Pleasure is essential to wellness, so don’t try to gut it out. Consult with your healthcare provider about adjusting your regimen if you need to. Cancer treatments can also immediately lessen the amount of estrogen produced in the ovaries, causing vaginal dryness as a side effect.

Lack of Arousal

This seems obvious, but women have been told by society that their bodies should always be ready to have sex rather than understanding that dryness can be a signal that they’re not aroused (and therefore not lubricated enough to enjoy pleasurable sex). 

Our bodies aren’t always ready, and sometimes they take a little while to warm up. Being patient and giving yourself time to deeply explore what feels good can help you access your arousal – mental and physical.

HRT

Sometimes, a lack of vaginal lubrication can be due to low estrogen. If dryness and soreness is impacting your sex life, hormone therapy (HRT) that increases the hormone estrogen can help. But there’s a flip side to that: HRT can be one of the causes of vaginal dryness, too. 

If you’re taking testosterone to address a low sex drive, depression, or other medical issues as many women do, this could be the culprit. Testosterone can decrease your natural lubrication and even lead to vaginal atrophy. Vaginal atrophy doesn’t just make sex uncomfortable — even walking can begin to feel unpleasant at that point. Hormone levels are essential to your overall sexual health and function, so hormone replacement can have a huge impact.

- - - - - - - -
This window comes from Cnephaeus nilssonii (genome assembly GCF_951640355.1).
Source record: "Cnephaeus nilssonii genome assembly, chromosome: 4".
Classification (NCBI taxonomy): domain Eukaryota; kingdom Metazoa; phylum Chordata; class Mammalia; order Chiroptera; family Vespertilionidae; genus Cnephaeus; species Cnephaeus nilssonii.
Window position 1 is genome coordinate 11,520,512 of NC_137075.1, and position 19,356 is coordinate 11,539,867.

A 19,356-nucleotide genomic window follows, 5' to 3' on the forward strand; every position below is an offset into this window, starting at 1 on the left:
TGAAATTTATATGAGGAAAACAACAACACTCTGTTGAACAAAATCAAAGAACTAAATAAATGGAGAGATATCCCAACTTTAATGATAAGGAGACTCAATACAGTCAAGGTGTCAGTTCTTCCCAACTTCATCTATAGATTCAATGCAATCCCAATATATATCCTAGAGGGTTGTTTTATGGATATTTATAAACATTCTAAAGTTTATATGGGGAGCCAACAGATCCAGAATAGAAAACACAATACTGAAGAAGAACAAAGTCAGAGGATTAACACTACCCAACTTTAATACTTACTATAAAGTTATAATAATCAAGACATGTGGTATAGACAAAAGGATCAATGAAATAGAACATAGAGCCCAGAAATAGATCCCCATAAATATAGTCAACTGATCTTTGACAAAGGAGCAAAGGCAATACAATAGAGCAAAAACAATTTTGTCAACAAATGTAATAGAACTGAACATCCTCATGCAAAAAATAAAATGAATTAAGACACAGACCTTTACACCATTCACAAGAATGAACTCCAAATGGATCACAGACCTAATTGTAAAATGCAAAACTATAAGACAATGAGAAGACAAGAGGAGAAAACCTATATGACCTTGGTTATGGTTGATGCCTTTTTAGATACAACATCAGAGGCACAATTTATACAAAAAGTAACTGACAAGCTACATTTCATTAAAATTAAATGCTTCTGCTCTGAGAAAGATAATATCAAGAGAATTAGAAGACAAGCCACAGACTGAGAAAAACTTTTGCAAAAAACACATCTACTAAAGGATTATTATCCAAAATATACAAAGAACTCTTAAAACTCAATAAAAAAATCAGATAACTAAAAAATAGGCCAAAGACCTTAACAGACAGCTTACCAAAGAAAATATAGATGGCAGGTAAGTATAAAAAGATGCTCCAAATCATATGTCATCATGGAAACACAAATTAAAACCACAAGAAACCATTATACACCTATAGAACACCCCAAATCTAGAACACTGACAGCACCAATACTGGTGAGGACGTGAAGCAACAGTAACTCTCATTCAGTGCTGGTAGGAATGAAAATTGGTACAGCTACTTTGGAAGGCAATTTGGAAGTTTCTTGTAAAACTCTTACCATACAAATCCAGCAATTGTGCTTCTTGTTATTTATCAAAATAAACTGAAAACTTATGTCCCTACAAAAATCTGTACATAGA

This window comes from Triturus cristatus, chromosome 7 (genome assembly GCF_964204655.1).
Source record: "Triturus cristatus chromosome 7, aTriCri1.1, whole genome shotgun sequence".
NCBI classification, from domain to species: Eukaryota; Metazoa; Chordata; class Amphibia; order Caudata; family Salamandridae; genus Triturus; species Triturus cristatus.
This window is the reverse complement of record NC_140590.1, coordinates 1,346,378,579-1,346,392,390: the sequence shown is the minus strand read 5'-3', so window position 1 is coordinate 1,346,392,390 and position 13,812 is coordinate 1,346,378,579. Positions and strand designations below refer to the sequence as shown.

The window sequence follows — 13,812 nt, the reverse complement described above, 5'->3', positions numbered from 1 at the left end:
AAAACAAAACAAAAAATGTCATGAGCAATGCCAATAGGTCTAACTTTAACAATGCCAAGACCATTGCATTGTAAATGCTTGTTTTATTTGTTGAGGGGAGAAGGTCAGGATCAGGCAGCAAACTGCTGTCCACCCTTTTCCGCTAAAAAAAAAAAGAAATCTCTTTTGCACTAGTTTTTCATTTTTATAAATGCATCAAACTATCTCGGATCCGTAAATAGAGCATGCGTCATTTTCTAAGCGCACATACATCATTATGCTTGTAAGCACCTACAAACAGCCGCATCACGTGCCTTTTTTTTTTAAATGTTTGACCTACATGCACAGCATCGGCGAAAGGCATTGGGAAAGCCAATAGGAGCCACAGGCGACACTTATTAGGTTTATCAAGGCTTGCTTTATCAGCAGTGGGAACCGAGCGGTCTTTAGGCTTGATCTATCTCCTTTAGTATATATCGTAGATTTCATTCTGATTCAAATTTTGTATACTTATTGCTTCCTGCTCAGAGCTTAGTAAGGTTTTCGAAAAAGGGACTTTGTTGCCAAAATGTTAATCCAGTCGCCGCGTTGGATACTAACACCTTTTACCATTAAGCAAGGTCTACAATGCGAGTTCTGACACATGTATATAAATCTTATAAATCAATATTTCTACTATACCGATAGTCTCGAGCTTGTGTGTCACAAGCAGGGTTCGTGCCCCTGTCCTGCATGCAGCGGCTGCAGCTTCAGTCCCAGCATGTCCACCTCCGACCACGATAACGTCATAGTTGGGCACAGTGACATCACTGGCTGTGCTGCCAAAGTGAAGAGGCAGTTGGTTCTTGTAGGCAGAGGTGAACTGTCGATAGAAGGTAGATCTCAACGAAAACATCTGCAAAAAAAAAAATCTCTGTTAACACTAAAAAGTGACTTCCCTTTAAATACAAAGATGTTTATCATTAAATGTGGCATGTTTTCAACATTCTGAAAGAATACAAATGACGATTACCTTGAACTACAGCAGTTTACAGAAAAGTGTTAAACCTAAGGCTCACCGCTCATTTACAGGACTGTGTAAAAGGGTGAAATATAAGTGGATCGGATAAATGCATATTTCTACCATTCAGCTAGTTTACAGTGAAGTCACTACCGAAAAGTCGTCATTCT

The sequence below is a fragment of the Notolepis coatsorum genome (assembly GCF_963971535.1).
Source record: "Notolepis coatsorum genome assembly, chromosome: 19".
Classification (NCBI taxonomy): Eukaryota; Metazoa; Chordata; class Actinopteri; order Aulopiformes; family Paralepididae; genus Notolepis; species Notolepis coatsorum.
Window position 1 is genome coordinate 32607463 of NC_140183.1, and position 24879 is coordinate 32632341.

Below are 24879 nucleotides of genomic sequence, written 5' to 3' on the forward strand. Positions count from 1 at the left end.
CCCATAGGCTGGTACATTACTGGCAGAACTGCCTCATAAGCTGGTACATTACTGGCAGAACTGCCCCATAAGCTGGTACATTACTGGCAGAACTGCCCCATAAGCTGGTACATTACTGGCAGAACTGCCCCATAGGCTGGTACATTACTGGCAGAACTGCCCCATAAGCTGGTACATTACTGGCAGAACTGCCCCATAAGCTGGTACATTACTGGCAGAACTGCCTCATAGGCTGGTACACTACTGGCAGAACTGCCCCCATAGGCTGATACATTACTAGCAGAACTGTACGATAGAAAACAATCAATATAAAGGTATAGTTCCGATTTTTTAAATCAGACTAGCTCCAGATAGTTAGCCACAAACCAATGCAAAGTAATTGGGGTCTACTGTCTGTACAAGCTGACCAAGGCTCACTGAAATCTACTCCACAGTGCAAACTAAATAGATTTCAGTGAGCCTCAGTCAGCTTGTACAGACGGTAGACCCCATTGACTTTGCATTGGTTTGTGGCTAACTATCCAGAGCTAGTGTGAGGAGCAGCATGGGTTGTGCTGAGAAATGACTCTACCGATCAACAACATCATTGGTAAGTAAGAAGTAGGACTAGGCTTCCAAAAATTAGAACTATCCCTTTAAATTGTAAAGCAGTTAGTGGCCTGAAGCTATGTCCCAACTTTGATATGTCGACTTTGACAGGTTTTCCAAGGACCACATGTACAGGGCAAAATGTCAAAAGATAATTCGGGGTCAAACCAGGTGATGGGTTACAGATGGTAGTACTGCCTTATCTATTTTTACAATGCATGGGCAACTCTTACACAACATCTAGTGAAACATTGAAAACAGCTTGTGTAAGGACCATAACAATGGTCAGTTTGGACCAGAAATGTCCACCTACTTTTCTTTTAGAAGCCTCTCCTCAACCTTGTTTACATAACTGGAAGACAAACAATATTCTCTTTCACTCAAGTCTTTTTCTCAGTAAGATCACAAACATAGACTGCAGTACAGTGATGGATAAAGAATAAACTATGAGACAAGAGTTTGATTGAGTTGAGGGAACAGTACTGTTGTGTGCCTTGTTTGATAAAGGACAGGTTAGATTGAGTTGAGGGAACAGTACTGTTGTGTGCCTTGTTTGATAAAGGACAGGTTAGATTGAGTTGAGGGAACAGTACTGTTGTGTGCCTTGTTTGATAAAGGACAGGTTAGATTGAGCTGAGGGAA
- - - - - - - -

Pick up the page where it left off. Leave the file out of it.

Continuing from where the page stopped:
But vaginal dryness isn’t just about women’s health. HRT can also be medically necessary for the gender transition process. Luckily, it’s possible to use estrogen-enriched creams or tablets to help restore balance to your vagina without harming gender-affirming testosterone treatments.

How To Treat Vaginal Dryness 

It’s inevitable that the vagina will experience changes as we get older, but that doesn’t mean there aren’t ways to prevent dryness and even treat it.

  • Functional medicine. If you’re experiencing symptoms of chronic vaginal dryness pre-menopause, consider working with a holistic practitioner like a Naturopath, Functional Medicine Doctor, and/or Traditional Chinese Medicine Doctor. Working with a practitioner who can look at your hormonal levels from a 360-degree purview will allow you to tackle dryness from the root cause.
  • Diet and exercise. More and more, we’re learning the effects diet and exercise have on modulating our immune systems and keeping inflammation at bay. Consider researching an anti-inflammatory diet that can help complement efforts to balance your hormones naturally.
  • Lifestyle. Are you tired of people telling you to meditate? It does get a little repetitive these days – but meditation is actually one of the most effective (and free) ways to naturally lower stress and anxiety levels over the long haul. Having a daily practice — even just for five minutes — can significantly boost your mood and lower inflammation.